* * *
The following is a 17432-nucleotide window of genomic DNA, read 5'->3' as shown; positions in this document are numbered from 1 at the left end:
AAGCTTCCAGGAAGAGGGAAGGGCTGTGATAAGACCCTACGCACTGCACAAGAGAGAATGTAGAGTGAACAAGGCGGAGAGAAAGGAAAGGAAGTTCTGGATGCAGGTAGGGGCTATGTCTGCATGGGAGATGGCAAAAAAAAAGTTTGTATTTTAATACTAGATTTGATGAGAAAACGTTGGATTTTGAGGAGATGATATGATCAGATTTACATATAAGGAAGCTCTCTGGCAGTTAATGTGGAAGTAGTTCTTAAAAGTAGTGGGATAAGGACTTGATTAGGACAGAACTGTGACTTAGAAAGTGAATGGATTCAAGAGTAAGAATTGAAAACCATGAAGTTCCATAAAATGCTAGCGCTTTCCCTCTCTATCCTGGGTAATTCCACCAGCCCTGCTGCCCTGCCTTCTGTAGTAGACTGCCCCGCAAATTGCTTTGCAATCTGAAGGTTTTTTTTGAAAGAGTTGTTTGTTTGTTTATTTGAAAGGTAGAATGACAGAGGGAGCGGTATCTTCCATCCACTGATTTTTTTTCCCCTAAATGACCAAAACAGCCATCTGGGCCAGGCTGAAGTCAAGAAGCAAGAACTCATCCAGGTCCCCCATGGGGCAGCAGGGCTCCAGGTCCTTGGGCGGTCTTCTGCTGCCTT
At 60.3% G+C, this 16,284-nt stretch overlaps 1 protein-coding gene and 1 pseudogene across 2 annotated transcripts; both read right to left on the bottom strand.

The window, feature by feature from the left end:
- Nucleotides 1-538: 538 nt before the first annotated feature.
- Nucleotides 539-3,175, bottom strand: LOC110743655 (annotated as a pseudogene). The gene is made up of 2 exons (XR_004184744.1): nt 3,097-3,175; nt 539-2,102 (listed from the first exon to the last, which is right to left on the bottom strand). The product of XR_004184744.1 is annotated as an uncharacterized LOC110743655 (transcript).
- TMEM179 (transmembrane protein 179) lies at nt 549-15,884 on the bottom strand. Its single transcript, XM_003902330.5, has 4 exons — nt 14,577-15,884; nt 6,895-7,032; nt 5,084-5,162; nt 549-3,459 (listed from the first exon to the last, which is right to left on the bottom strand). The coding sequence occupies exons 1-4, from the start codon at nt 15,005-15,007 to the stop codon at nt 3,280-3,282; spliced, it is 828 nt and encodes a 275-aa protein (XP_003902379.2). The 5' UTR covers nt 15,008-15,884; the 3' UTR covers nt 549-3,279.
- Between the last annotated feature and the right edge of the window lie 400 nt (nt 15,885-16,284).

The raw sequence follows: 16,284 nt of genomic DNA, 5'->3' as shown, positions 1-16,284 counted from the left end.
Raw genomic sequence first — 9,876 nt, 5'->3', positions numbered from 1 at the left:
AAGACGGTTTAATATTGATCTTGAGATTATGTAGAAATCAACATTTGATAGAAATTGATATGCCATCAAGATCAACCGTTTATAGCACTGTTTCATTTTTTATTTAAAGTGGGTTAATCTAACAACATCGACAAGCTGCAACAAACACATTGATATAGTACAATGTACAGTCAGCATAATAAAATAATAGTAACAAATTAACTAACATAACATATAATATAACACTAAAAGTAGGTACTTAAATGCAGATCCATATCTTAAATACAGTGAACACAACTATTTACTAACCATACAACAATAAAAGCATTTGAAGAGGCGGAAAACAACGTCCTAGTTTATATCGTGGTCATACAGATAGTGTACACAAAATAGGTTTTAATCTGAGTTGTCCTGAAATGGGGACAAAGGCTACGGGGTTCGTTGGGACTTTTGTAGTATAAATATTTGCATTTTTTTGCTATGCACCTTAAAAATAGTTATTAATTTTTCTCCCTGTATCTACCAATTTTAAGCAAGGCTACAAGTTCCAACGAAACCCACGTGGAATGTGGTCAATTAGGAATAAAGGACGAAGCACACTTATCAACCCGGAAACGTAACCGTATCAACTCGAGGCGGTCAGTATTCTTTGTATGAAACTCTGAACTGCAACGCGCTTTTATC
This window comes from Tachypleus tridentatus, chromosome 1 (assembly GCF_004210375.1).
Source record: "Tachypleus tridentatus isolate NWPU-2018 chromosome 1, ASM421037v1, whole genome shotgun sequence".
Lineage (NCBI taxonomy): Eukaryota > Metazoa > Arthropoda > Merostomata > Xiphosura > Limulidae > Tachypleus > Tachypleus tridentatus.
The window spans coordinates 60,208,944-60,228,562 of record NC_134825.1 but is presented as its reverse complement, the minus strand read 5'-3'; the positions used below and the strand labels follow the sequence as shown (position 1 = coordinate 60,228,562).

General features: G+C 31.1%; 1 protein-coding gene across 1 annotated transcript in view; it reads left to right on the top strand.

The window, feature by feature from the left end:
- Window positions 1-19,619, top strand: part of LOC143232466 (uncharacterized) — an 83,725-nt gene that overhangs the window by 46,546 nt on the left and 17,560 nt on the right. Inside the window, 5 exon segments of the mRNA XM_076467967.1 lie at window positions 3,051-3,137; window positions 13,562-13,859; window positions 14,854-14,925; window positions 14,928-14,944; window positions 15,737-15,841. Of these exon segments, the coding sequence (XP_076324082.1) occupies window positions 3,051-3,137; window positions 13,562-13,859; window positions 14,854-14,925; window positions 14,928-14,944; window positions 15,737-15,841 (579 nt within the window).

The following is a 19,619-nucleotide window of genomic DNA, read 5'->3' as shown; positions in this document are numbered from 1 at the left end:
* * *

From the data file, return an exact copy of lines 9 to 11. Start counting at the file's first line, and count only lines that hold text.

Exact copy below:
The raw sequence follows: 16,284 nt of genomic DNA, 5'->3' as shown, positions 1-16,284 counted from the left end.
Raw genomic sequence first — 9,876 nt, 5'->3', positions numbered from 1 at the left:
AAGACGGTTTAATATTGATCTTGAGATTATGTAGAAATCAACATTTGATAGAAATTGATATGCCATCAAGATCAACCGTTTATAGCACTGTTTCATTTTTTATTTAAAGTGGGTTAATCTAACAACATCGACAAGCTGCAACAAACACATTGATATAGTACAATGTACAGTCAGCATAATAAAATAATAGTAACAAATTAACTAACATAACATATAATATAACACTAAAAGTAGGTACTTAAATGCAGATCCATATCTTAAATACAGTGAACACAACTATTTACTAACCATACAACAATAAAAGCATTTGAAGAGGCGGAAAACAACGTCCTAGTTTATATCGTGGTCATACAGATAGTGTACACAAAATAGGTTTTAATCTGAGTTGTCCTGAAATGGGGACAAAGGCTACGGGGTTCGTTGGGACTTTTGTAGTATAAATATTTGCATTTTTTTGCTATGCACCTTAAAAATAGTTATTAATTTTTCTCCCTGTATCTACCAATTTTAAGCAAGGCTACAAGTTCCAACGAAACCCACGTGGAATGTGGTCAATTAGGAATAAAGGACGAAGCACACTTATCAACCCGGAAACGTAACCGTATCAACTCGAGGCGGTCAGTATTCTTTGTATGAAACTCTGAACTGCAACGCGCTTTTATC